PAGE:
The subject of money, credit and moneyflows is a highly technical one, but it is also one that has a wide popular appeal. For centuries it has attracted quacks as well as serious students, and there has too often been difficulty in distinguishing a widely held popular belief from a completely formulated and tested scientific hypothesis.
I have said that the subject of money and moneyflows lends itself to a social accounting approach. Let me go one step farther. I am convinced that only with such an approach will economists be able to rid this subject of the quackery and misconceptions that have hitherto been prevalent in it.
– Morris Copeland, inventor of the Flow Of Funds Accounts of the United States, in Social Accounting For Moneyflows, in Flow-of-Funds Analysis: A Handbook for Practitioners (1996) [article originally published in 1949]
So the news is that Eugene Fama shares this year’s Economics Nobel with Robert Shiller and Lars Hansen.
Instead of going into Fama’s main work, I thought I will point out Fama’s quackery on national accounts and flow of funds – which economists are supposed to know but is rarely the case.
In an article from 2009, Bailouts and Stimulus Plans, Fama again puts down fiscal policy in a rather comical way. Fama starts with the sectoral balances identity:
There is an identity in macroeconomics. It says that in any given year private investment must equal the sum of private savings, corporate savings (retained earnings), and government savings (the government surplus, which is more likely negative, that is, a deficit),
PI = PS + CS + GS (1)
In a global economy the quantities in the equation are global. This means the equation need not hold in a particular country, but it must hold in the world as a whole.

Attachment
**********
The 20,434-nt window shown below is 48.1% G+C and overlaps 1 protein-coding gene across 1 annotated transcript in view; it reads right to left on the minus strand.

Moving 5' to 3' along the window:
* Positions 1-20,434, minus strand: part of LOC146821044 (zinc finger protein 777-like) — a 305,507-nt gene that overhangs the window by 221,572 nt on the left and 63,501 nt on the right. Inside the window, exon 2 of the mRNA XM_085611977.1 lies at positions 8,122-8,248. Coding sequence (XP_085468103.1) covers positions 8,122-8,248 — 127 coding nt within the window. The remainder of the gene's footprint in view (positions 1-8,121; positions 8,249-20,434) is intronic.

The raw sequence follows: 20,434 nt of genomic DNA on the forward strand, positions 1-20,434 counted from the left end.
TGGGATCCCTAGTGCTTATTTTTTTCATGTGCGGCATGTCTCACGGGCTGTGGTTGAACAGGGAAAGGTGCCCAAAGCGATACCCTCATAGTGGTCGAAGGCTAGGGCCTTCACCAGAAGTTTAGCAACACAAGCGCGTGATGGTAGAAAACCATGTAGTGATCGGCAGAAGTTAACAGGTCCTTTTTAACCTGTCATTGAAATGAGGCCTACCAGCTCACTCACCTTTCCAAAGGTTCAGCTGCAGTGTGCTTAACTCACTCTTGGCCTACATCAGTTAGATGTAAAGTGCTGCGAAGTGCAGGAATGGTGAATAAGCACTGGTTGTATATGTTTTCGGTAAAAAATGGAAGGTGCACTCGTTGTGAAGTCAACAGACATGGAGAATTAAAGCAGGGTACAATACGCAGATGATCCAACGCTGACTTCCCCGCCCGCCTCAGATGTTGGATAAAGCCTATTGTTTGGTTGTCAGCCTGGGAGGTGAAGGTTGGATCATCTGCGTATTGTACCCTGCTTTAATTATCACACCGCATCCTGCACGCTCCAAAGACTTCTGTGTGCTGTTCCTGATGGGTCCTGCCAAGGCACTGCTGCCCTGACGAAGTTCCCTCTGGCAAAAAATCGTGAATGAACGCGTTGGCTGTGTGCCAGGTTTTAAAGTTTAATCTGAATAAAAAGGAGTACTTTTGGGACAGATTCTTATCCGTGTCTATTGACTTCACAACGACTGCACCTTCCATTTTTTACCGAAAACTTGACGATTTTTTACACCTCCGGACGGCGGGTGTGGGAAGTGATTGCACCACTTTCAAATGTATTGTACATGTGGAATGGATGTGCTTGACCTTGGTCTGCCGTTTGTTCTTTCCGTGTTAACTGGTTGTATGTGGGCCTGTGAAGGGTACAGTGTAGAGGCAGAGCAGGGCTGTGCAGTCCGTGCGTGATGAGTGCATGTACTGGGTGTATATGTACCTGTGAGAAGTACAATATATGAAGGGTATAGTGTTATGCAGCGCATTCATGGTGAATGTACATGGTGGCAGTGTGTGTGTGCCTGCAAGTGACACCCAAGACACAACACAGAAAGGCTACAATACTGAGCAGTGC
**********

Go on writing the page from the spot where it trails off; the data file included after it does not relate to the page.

There is so much muddle to start the analysis. The above is incorrect to start with because “private savings” automatically includes corporate savings. Perhaps this error is a typo but going through his analysis doesn’t support the hypothesis that he even knows the equation right. Incidentally government saving is not government surplus in standard terminology. He seems to think these are equal.
Another error in the above equation is that the left hand side should include government investment as well.
Government bailouts and stimulus plans seem attractive when there are idle resources – unemployment. Unfortunately, bailouts and stimulus plans are not a cure. The problem is simple: bailouts and stimulus plans are funded by issuing more government debt. (The money must come from somewhere!) The added debt absorbs savings that would otherwise go to private investment.
There are so many incorrect things with this. First, there is a reverse causality in the saving/investment identity. Investment creates saving. Second, Fama seems to think that government deficit reduces private saving but the identity itself is suggestive of another interpretation. If I write it as (in the context of a closed economy):
S = I + G – T
where S is the private saving, I is private investment and G and T are government expenditure and tax receipts, respectively. It then becomes clear that government deficit – instead of reducing private saving, creates private saving.
Even more worrisome is his statement “the money must be somewhere” – as if the stock of money is an exogenously fixed quantity. A fiscal expansion (meaning higher governmen expenditure and/or decrease of tax rate) can increase the stock of money in two ways. First is direct – if there is a government deficit with the fiscal expansion and banks purchase a fraction of government debt, the stock of money increases. The second is via a rise in domestic demand which will lead to higher borrowing by the private sector from banks thereby increasing the money stock. Of course there are other effects too via the non-bank private sector asset allocation decisions etc.
Not going in much details for now as I write a lot about it and in any case there is Post-Keynesian monetary economics on this. My aim was to show how an economics Nobel Prize winner is clueless about basic economics! The prize is to be awarded to people who have made great contributions to society but we have an example of someone – Fama – who pushes fiscal contraction with clueless analysis of national accounts.